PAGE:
Wikwemikong students study modern mining techniques

Christianna Jones, co-ordinator of the Pathways to Employment, Mining and Other Sectors Program, addresses the graduates. photos by Peter Baumgarten

WIKWEMIKONG—Twenty Wikwemikong adult students graduated from an up close and personal introduction to the mining industry following three months of in class study where they learned about the history of mining in the province and received first aid and other safety related certifications that will help to make them highly employable in the sector.

The students in the Introduction to Mining program offered by Pathways to Employment graduated during a December 5 ceremony with a very high completion rate.

“Of the 20 students who started the program we had 18 graduate,” said program facilitator Christianna Jones. She noted that the program had strict attendance requirements, at 95 percent, but the students were very enthusiastic so, in the end, attendance proved to be even higher than that threshold.

In addition to the classroom work, the mining students spent several weeks in the NorCat underground facility learning hands-on techniques.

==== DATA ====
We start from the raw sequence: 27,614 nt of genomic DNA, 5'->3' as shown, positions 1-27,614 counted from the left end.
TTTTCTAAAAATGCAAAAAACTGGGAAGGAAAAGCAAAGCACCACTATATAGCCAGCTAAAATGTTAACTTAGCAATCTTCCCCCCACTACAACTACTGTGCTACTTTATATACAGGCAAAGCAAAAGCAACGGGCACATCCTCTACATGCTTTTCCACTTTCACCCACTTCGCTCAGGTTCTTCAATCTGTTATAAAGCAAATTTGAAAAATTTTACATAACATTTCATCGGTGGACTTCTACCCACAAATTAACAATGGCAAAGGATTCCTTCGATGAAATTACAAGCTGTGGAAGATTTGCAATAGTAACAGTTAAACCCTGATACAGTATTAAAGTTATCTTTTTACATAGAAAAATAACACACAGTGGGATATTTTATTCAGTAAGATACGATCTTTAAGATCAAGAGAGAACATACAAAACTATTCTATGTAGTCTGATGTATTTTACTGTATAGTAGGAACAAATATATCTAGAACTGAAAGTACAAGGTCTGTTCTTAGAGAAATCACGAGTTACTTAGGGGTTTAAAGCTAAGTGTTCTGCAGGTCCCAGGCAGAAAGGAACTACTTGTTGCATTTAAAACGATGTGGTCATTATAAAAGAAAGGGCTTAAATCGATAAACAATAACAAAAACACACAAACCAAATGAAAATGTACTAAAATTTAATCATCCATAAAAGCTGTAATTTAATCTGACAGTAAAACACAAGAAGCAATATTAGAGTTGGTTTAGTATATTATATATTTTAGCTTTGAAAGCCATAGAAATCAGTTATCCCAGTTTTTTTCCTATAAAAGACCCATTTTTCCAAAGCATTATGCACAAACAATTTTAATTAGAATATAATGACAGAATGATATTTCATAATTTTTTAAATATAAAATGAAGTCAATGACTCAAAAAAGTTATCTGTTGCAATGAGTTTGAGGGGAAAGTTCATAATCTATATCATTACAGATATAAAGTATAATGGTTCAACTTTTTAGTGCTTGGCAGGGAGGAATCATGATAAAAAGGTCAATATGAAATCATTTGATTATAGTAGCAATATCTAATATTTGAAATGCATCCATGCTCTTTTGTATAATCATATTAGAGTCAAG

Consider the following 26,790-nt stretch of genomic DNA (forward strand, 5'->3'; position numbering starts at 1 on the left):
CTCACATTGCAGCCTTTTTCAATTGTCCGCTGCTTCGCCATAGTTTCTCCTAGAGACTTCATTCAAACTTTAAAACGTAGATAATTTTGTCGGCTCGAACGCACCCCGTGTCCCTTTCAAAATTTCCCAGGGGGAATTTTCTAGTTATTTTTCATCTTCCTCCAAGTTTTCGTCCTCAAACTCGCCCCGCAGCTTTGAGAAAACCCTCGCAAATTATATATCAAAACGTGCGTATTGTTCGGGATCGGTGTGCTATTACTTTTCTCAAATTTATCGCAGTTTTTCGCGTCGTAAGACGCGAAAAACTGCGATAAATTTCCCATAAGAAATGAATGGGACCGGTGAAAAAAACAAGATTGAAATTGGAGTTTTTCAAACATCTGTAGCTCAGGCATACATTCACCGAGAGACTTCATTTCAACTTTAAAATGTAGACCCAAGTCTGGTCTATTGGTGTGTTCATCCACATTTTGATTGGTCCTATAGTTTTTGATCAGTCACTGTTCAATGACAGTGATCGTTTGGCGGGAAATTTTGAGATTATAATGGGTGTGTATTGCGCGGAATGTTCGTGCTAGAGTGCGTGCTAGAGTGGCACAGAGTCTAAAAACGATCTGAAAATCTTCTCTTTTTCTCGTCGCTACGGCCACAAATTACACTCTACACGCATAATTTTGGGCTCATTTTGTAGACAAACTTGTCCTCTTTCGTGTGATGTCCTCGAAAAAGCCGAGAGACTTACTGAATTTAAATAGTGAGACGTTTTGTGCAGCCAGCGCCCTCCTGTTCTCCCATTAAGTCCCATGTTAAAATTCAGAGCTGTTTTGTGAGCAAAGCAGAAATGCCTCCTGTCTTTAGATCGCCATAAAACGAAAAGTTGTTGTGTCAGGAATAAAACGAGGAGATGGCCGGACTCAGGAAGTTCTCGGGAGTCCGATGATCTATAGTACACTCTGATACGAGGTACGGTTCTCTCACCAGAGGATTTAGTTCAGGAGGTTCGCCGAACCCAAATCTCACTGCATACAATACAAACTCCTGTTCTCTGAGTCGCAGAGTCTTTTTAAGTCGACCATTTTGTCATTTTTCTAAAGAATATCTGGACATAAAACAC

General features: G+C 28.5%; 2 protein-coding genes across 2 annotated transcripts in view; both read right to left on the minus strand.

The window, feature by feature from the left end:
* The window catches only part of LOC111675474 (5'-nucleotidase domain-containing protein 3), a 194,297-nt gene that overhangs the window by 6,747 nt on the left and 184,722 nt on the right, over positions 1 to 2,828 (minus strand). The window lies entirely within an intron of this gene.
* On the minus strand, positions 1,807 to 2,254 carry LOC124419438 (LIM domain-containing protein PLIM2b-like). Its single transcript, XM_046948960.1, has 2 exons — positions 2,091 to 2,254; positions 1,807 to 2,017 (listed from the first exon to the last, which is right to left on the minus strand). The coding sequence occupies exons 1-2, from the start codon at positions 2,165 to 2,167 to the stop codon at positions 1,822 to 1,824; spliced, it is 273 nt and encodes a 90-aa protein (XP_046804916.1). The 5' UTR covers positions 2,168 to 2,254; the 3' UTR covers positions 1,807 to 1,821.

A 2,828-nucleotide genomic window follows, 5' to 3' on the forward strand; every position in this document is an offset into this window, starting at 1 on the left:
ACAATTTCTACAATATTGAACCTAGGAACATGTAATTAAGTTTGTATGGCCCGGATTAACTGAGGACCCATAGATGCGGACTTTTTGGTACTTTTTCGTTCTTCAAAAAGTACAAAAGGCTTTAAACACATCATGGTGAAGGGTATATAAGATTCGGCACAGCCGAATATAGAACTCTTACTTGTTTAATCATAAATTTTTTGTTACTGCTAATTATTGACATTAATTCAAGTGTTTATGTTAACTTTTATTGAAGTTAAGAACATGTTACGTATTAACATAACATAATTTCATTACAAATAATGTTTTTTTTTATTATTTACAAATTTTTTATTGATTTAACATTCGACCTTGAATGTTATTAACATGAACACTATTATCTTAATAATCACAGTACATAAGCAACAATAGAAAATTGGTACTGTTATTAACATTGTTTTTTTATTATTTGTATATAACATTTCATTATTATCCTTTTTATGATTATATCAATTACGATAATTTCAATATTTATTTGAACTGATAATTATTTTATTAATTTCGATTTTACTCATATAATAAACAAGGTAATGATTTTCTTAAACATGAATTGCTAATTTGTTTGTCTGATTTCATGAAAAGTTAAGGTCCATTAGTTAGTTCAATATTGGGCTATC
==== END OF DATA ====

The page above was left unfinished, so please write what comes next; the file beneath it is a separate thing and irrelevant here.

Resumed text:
“There were 12 in the first group and then three went in November,” noted Ms. Jones. leading to 15 gaining their Common Core certification.

The Pathways to Employment program is sponsored by the Wii-ni n’guch-tood LDM, an employment and training fund source for Wikwemikong band members and employers and Mnidoo Mnising Employment and Training Services LDM, which serves the same function at the United Chiefs and Councils of Mnidoo Mnising (UCCMM) and Wikwemikong Ontario Works. The program was targeted at students, 18 to 29 years of age, and was quickly fully subscribed. In fact, the program proved to be so popular that another edition is being explored for spring 2015.

Mining is traditionally a male-dominated industry, but the Pathways to Employment program marginally bucked that trend, with two female students completing the course.

“The trainers at NorCat told us that these were the first women to graduate from the underground training component in three years,” noted Ms. Jones.

Ms. Jones noted that the trainers in the program were “very, very good. The students were very impressed.”